– Hey guys, Scott and Nate
from PlayYourCourt.com and today we’re gonna show you how to hit a beginner
backhand just like Nate’s. – I’m working on it. (whoosh noise) – Alright, so today we’re talking about the beginner backhand and this video is for players
with a PlayYourCourt rating of 49 and below. If you’re not in our community or familiar with our rating system, this is the equivalent of a
beginner level tennis player or a USTA 2.5. So when we talk about beginner backhands, the good news is there’s really only a couple
different variations of this. The backhand you learn today is actually gonna look a lot
like some of the backhands you see on the pro tour. One other thing that I wanna highlight, we are only talking about a
two-handed backhand today. As a beginner that’s
where I like you to start. The two-handed backhand,
if you’ve realized later down the road that the
one-hander is more natural, that’ll be we take that top hand off and we’ll instruct you to the one-hander. But it’s extremely important, if you’re just getting started, to learn the two-hander first. And step one is to cover the grip. So there’s a lot going on
with your backhand grip, here. Obviously there’s two hands on the racket so let’s talk about your top hand first. Me as a right-handed player, I’m gonna put my
non-dominant, or my left hand, on top and my right hand, or
my dominant hand, on bottom. So let’s first talk about what I’m doing with my bottom hand, my right hand. If I approached my racket as if I was going to
shake somebody’s hand, that is the grip I want you to have on the bottom of the racket. And to be quite honest,
if this isn’t perfect that’s okay because the
majority of your energy here should be coming from your left hand. The bottom hand is really
just on here for stability. So if this isn’t perfect, it’s okay. But think handshake grip. Your top hand, for me as
a right-handed player, my left hand, I’m gonna take my hand and put it directly behind
the back of the racket. So if I was swinging in this direction, if you zoom in here,
you’ll see that my hand is completely behind the grip. That top knuckle on my index finger on my left hand, as well as my heel, is flush behind that racket providing maximum stability as I make contact with the ball. So again to recap, bottom hand, we’re not that focused on it. Right hand, handshake grip. Top knuckle on my index finger as well as the heel of my hand is directly behind the racket. So now that we’ve talked about the grip, Nate’s gonna jump in and
show you what to do with it and talk about how to swing. – All right, now that you have your grips let’s talk about the take back. When we take the racket back we’re gonna focus on our left hand, our non-dominant hand. And we’re gonna pull back with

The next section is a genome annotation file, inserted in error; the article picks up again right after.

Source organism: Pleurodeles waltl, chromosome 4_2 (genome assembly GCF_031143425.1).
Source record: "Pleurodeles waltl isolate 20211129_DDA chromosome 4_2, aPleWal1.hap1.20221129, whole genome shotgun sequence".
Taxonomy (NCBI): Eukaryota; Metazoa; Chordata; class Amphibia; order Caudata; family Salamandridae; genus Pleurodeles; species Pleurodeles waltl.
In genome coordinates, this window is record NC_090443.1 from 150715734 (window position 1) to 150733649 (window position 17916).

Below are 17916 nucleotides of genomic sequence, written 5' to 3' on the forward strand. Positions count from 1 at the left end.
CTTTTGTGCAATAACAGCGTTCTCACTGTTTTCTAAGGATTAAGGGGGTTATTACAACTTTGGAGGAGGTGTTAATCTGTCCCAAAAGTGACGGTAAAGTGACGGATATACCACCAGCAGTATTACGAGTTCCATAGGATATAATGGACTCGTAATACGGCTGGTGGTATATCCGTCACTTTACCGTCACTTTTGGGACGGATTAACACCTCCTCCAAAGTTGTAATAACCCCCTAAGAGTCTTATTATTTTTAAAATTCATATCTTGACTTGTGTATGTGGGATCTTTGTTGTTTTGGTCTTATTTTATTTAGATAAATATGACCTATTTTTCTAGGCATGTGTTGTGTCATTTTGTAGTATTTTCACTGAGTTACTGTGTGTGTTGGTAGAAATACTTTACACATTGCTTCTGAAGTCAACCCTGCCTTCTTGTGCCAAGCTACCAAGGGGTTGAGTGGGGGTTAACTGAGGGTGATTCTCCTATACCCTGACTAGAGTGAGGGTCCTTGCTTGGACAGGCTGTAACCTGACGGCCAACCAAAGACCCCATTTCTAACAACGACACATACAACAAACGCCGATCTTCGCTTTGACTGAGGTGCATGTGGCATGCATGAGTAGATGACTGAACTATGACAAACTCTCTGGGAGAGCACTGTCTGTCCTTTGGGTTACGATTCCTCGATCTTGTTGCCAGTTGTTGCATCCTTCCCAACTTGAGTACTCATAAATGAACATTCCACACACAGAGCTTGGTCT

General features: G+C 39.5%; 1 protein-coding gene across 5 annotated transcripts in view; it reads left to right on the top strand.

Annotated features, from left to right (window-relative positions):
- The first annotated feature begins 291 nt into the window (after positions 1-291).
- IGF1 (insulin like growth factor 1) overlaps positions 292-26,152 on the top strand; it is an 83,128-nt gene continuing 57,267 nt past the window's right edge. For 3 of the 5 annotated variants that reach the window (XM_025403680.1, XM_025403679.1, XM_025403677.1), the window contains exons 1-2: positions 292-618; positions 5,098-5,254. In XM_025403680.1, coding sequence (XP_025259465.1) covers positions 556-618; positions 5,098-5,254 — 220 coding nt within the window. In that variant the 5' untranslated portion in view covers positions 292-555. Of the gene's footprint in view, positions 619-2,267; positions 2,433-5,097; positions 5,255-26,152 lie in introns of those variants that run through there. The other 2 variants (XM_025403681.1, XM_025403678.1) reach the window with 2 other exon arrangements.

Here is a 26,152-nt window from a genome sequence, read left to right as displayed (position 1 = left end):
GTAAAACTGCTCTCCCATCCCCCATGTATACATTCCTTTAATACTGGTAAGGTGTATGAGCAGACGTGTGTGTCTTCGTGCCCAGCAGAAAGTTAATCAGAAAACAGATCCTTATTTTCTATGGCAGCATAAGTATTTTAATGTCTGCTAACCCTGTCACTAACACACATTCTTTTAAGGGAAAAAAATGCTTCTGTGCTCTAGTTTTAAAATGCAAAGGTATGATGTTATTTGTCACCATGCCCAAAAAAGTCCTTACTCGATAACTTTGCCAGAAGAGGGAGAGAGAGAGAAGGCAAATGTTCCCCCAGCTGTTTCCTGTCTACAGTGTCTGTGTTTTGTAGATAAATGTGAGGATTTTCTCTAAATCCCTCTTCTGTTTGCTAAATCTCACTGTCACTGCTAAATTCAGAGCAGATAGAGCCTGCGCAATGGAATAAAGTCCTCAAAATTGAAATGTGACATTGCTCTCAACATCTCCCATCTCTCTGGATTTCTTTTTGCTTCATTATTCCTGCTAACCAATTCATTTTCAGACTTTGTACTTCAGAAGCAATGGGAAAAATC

our shoulders and the hips. You might be asking yourself, how far back do I need to go? Use the perimeter of getting your shoulder underneath your chin. The shoulder under the chin will ensure a full take back to give you
maximum power to the ball. What’ll happen is if your shoulder floats away from the chin, you’re gonna open early and
you’re gonna hook the ball wide. As I take the racket back, I really can’t get the racket too low. In fact I want you to remember something, to dip the racket in the pool. Think being at a pool
and tormenting a buddy. You walk, grab the water and you splash it up on them, right? It’s gonna be the same leverage that we’re creating with the backhand. I’m gonna dip the head of
the racket into the pool, and I’m going to splash
up to my follow through. So the follow through,
the third major part. The follow through, just think about answering
the phone with both hands. We’re gonna get the racket
nice and high, up to the ear. And with those three things, I think we’re gonna have
a pretty good backhand. – So to recap, four things to think about with the beginner backhand, the grip, we talked about the
handshake on the bottom with the eastern grip on top, again that’s your index finger, the top knuckle and heel directly behind the back of the racket. And again don’t worry too
much about your bottom hand. It’s gonna naturally
shift and do its thing as you pull that racket back. Step two, make sure you’re
getting turned sideways with that shoulder under your chin. Step three, dip that racket in the pool to fling that water up on your friend. And step four, follow
through tight by your ear. If you do these four things
you’re gonna be well on your way to hitting a great backhand. So I hope you enjoyed this video. I really want you to
improve your tennis game. The problem is, I don’t
really know anything about you or your skill level, so
what I want you to do, click the button below, answer
a couple of quick questions for me about your game. I’m then gonna send you
custom tailored content with things that you specifically need to be working on
to improve your game. Just click the button below, answer a couple of questions
and I’ll do the rest.

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Dennis Veasley

2 thoughts on “How to Hit a Beginner Backhand – A Tennis Lesson For All Skill Levels”

  1. Don't forget to check out the PlayYourCourt community to receive custom video coaching, find practice partners and improve your tennis game. Here's the link: http://bit.ly/2LJbvwX

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